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LCQ6: Hong Kong Human Rights and Democracy Act
     Following is a question by the Hon Christopher Cheung and a reply by the Secretary for Commerce and Economic Development, Mr Edward Yau, in the Legislative Council today (November 20):


     Earlier on, the House of Representatives of the United States (US) Congress passed the Hong Kong Human Rights and Democracy Act (the Act). The Act, if passed by the Senate and signed by the President, will become a law. Some members of the business sector are worried that the Act, once implemented, will inevitably affect the exchanges between Hong Kong and the US, make the US Government review the special treatment granted to Hong Kong, and destabilise Hong Kong's external trade relations and its status as an international financial centre. In this connection, will the Government inform this Council:

(1) of the latest assessment of the adverse impacts of the implementation of the Act on aspects such as Hong Kong's external trade relations, investment and listing of foreign-funded enterprises in Hong Kong, and importation of high technology products and know-how;

(2) whether it will step up efforts to lobby the political and business sectors of the US and explain to them the real situation of Hong Kong, so as to avoid the US authorities mistakenly making decisions that are unfavourable to Hong Kong; and

(3) of the contingency plans in place to reduce the impact on Hong Kong's economy to be brought about by the Act upon implementation?



     Thank you for the question raised by the Hon Christopher Cheung.

     Under "one country, two systems", the Basic Law confers on Hong Kong a unique status. Article 116 of the Basic Law stipulates that the Hong Kong Special Administrative Region (HKSAR) is a separate customs territory and Article 151 provides that Hong Kong may, using the name "Hong Kong, China", participate in international organisations such as the World Trade Organization (WTO) and the Asia-Pacific Economic Cooperation as a separate member.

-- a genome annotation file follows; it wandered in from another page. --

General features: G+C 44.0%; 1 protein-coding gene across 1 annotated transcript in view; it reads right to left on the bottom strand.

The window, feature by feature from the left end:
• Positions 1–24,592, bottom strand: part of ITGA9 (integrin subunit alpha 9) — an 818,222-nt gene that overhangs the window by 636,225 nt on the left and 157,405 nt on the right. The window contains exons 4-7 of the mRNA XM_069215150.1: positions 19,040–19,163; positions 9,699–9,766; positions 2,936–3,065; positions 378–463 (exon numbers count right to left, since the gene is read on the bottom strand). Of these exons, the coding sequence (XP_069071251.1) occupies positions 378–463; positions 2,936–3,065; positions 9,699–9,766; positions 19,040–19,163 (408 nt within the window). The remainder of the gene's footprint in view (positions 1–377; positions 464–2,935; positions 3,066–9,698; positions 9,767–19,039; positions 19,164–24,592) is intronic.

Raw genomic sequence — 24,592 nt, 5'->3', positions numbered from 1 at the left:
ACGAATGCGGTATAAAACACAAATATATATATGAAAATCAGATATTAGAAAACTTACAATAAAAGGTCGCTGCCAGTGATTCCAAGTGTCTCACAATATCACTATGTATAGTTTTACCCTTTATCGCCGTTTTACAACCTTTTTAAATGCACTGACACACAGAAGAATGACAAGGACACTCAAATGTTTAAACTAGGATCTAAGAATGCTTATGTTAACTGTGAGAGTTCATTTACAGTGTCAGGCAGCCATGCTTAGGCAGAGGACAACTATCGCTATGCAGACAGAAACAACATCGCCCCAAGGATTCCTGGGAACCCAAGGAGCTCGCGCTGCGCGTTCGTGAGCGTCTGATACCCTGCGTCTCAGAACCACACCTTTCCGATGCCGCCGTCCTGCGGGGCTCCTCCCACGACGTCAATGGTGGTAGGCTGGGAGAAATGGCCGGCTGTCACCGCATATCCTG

Therefore, Hong Kong's unique status is not granted unilaterally by any other country, but is conferred by the Basic Law. Hong Kong's unique status is well recognised and respected by the international community. Our economic and trade status is on par with other WTO members, and we are making use of this capacity in the international economic and trade arena to establish mutually beneficial relations with our trading partners around the world. 

     In respect to Hong Kong's return to the Motherland, the United States (US) enacted in 1992 the US-Hong Kong Policy Act (the Policy Act) which set out its policy and principled positions towards Hong Kong. The relevant law is a policy act of the US itself but not an international or bilateral agreement. Over the years, the US has been conducting economic and trade exchanges with Hong Kong in accordance with the Policy Act, has been respecting Hong Kong as a separate customs territory, and has on this basis established mutually beneficial bilateral economic and trade relations with Hong Kong. The US is Hong Kong’s second largest merchandise trading partner in the world, while Hong Kong is the US' tenth largest export market. According to the US’ statistics, for the past ten years, the US has been enjoying the largest trade surplus with Hong Kong among its many global trading partners, valued at US$33.8 billion in 2018 alone. In 2017, the US was the seventh major source of inward direct investment into Hong Kong and the ninth major destination of outward direct investment from Hong Kong. Moreover, there are 1 344 US companies in Hong Kong, of which 278 are regional headquarters. Separately, around 85 000 US citizens live in Hong Kong. The close and reciprocal bilateral relation between the two places is obvious.